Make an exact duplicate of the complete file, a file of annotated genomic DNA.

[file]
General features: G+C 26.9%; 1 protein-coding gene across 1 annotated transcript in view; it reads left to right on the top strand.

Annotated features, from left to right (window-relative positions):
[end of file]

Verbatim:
General features: G+C 26.9%; 1 protein-coding gene across 1 annotated transcript in view; it reads left to right on the top strand.

Annotated features, from left to right (window-relative positions):